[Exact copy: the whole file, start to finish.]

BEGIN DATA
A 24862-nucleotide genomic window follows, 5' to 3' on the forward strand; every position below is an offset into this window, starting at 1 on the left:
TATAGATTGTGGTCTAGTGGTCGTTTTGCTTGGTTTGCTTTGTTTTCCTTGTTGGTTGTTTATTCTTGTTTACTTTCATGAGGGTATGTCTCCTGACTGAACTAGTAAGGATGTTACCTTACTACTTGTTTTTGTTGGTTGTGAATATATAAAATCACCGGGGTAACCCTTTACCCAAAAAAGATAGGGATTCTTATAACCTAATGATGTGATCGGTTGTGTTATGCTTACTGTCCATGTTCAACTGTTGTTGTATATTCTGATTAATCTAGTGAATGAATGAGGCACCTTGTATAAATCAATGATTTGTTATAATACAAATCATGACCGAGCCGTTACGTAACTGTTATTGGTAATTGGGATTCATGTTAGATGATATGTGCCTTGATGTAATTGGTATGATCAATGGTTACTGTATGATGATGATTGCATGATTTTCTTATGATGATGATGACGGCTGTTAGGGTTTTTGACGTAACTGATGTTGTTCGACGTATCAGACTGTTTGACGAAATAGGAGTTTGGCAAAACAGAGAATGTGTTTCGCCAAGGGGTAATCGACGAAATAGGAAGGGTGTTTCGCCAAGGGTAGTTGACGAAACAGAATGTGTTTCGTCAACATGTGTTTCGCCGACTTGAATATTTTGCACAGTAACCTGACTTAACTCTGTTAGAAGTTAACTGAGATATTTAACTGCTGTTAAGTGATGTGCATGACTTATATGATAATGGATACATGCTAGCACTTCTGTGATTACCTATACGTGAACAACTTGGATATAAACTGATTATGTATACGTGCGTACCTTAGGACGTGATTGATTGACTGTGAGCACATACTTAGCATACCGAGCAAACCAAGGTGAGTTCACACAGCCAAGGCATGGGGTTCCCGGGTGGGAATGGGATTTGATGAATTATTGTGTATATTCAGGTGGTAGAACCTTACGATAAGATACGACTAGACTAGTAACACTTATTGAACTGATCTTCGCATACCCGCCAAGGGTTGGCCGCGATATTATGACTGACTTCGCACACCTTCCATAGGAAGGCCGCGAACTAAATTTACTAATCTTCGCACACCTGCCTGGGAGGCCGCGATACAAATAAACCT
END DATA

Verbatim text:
A 24862-nucleotide genomic window follows, 5' to 3' on the forward strand; every position below is an offset into this window, starting at 1 on the left:
TATAGATTGTGGTCTAGTGGTCGTTTTGCTTGGTTTGCTTTGTTTTCCTTGTTGGTTGTTTATTCTTGTTTACTTTCATGAGGGTATGTCTCCTGACTGAACTAGTAAGGATGTTACCTTACTACTTGTTTTTGTTGGTTGTGAATATATAAAATCACCGGGGTAACCCTTTACCCAAAAAAGATAGGGATTCTTATAACCTAATGATGTGATCGGTTGTGTTATGCTTACTGTCCATGTTCAACTGTTGTTGTATATTCTGATTAATCTAGTGAATGAATGAGGCACCTTGTATAAATCAATGATTTGTTATAATACAAATCATGACCGAGCCGTTACGTAACTGTTATTGGTAATTGGGATTCATGTTAGATGATATGTGCCTTGATGTAATTGGTATGATCAATGGTTACTGTATGATGATGATTGCATGATTTTCTTATGATGATGATGACGGCTGTTAGGGTTTTTGACGTAACTGATGTTGTTCGACGTATCAGACTGTTTGACGAAATAGGAGTTTGGCAAAACAGAGAATGTGTTTCGCCAAGGGGTAATCGACGAAATAGGAAGGGTGTTTCGCCAAGGGTAGTTGACGAAACAGAATGTGTTTCGTCAACATGTGTTTCGCCGACTTGAATATTTTGCACAGTAACCTGACTTAACTCTGTTAGAAGTTAACTGAGATATTTAACTGCTGTTAAGTGATGTGCATGACTTATATGATAATGGATACATGCTAGCACTTCTGTGATTACCTATACGTGAACAACTTGGATATAAACTGATTATGTATACGTGCGTACCTTAGGACGTGATTGATTGACTGTGAGCACATACTTAGCATACCGAGCAAACCAAGGTGAGTTCACACAGCCAAGGCATGGGGTTCCCGGGTGGGAATGGGATTTGATGAATTATTGTGTATATTCAGGTGGTAGAACCTTACGATAAGATACGACTAGACTAGTAACACTTATTGAACTGATCTTCGCATACCCGCCAAGGGTTGGCCGCGATATTATGACTGACTTCGCACACCTTCCATAGGAAGGCCGCGAACTAAATTTACTAATCTTCGCACACCTGCCTGGGAGGCCGCGATACAAATAAACCT